Category Archives: D&D fourth edition

The Grand Campaign, Dungeon Master Gear, Fourth Edition D&D, and Other Reactions From the Comment Section

I’m ready for another trip into the comment section. The Grand Campaign My post on the grand campaign prompted a couple of commenters to tell of their long-running grand campaigns. Michael “Chgowiz” Shorten’s game has run more than 10 years. Rick … Continue reading

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Why Fourth Edition Never Saved Dungeons & Dragons

“Fourth edition Dungeons & Dragons is all about taking that things that work in D&D, keeping them in the game, and fixing everything else,” designer Mike Mearls wrote after the edition’s announcement in 2007. “That’s the goal, and I think … Continue reading

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Why Fourth Edition Seemed Like the Savior Dungeons & Dragons Needed

In 2005, Dungeons & Dragons faced a possible future similar to the fate of another popular role-playing game, Vampire: The Masquerade. In this future, D&D only exists as a license for online games and t-shirts and another potential movie. The … Continue reading

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The Threat that Nearly Killed Dungeons & Dragons—Twice

Despite the alarmists warning that things like ascending armor classes, women, or fourth edition would ruin Dungeons & Dragons, the game has only faced one serious threat. Ascending ACs are just easier, woman have been improving the game at least … Continue reading

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Character roles appear in 4th edition D&D, disappear in 5th

In original D&D, thieves ranked as the least effective character on the battlefield. However, when the party explored, thieves took the biggest role. Early D&D players spent most of their time exploring, so who cared if thieves only rarely saw … Continue reading

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Converting Scourge of the Sword Coast from D&D next to fourth edition

The regular players at my regular Dungeons & Dragons Encounters games include a mix of fourth-edition loyalists and folks indifferent to edition. Although I would happily run D&D next, I have bowed to the group and still run Encounters in … Continue reading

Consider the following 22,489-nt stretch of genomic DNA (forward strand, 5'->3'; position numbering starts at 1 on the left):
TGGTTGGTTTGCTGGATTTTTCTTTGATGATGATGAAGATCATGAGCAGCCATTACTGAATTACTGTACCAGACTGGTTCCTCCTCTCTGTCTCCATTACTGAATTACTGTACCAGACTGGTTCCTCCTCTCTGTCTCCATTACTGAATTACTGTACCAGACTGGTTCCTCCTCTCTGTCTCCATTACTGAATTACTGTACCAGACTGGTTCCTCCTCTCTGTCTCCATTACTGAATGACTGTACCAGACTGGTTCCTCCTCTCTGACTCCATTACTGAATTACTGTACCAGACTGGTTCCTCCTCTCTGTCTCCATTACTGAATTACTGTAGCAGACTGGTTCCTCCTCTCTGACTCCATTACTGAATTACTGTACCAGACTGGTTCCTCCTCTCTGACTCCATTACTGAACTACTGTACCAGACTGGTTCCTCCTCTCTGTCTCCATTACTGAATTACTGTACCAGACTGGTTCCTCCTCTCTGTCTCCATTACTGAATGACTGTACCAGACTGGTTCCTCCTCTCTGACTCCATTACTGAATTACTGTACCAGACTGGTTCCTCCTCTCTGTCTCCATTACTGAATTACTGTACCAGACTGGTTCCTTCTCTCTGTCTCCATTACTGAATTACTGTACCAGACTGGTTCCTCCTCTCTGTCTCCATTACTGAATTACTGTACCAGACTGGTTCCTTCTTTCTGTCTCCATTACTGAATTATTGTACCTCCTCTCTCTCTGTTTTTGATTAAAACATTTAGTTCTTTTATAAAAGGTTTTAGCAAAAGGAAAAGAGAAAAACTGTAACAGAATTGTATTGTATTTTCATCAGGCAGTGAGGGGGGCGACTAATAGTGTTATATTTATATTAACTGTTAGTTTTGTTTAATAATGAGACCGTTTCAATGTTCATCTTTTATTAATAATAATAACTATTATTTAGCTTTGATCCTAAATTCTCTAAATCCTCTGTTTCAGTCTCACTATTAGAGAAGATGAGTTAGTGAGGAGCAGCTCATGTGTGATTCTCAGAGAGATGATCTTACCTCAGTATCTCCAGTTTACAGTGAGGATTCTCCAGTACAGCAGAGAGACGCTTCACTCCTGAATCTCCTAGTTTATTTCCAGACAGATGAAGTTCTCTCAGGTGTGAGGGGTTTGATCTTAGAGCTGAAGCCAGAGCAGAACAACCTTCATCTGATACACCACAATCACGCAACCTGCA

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Fourth edition gives traps a new design

When the fourth edition designers rethought D&D, they saw traps as posing two core problems: Traps can frustrate players Traps can slow play to tedium Problem: Traps that challenge player ingenuity can lead to player frustration. This problem arises when … Continue reading

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Two reasons D&D Next’s inspiration mechanic fails to inspire me (and why the designers don’t mind)

From what we have seem so far, the Dungeons & Dragons Next design sticks close the game’s tradition. This makes the inspiration mechanic the design’s biggest surprise so far. D&D’s top dog, Mike Mearls, revealed the mechanic in “Roleplaying in … Continue reading

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Which two D&D roles are too effective?

When designers of fourth edition Dungeons & Dragons devised the roles of controller, defender, striker and leader, they focused attention on granting characters of each role equal time to shine. At this, I think they succeeded. Despite this success, the … Continue reading

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As a player, I enjoy action points, so why do I dislike them as a dungeon master?

In my post Immersive vs. gamey in D&D Next, I mocked action points as a metagame resource that forces players out of character. “Perhaps action points are like that surge of energy that brings Rocky off the mat at the end … Continue reading

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